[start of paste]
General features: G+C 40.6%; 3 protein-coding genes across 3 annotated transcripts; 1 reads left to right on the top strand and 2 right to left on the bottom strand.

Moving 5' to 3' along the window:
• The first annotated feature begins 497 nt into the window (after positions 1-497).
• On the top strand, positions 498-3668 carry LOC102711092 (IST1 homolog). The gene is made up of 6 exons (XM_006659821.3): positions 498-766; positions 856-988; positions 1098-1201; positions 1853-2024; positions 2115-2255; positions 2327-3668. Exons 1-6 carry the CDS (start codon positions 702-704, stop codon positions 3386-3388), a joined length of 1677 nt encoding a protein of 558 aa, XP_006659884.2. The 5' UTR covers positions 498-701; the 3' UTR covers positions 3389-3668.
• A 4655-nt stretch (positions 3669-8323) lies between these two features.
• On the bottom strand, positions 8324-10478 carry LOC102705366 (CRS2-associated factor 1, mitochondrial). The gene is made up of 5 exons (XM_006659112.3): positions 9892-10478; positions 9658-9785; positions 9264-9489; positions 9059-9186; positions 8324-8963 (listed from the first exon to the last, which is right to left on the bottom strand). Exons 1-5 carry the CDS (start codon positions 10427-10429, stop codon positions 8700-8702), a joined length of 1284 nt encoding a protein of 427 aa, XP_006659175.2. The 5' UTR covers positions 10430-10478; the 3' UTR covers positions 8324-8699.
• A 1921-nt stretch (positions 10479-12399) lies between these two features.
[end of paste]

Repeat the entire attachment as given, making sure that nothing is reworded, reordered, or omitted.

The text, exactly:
General features: G+C 40.6%; 3 protein-coding genes across 3 annotated transcripts; 1 reads left to right on the top strand and 2 right to left on the bottom strand.

Moving 5' to 3' along the window:
• The first annotated feature begins 497 nt into the window (after positions 1-497).
• On the top strand, positions 498-3668 carry LOC102711092 (IST1 homolog). The gene is made up of 6 exons (XM_006659821.3): positions 498-766; positions 856-988; positions 1098-1201; positions 1853-2024; positions 2115-2255; positions 2327-3668. Exons 1-6 carry the CDS (start codon positions 702-704, stop codon positions 3386-3388), a joined length of 1677 nt encoding a protein of 558 aa, XP_006659884.2. The 5' UTR covers positions 498-701; the 3' UTR covers positions 3389-3668.
• A 4655-nt stretch (positions 3669-8323) lies between these two features.
• On the bottom strand, positions 8324-10478 carry LOC102705366 (CRS2-associated factor 1, mitochondrial). The gene is made up of 5 exons (XM_006659112.3): positions 9892-10478; positions 9658-9785; positions 9264-9489; positions 9059-9186; positions 8324-8963 (listed from the first exon to the last, which is right to left on the bottom strand). Exons 1-5 carry the CDS (start codon positions 10427-10429, stop codon positions 8700-8702), a joined length of 1284 nt encoding a protein of 427 aa, XP_006659175.2. The 5' UTR covers positions 10430-10478; the 3' UTR covers positions 8324-8699.
• A 1921-nt stretch (positions 10479-12399) lies between these two features.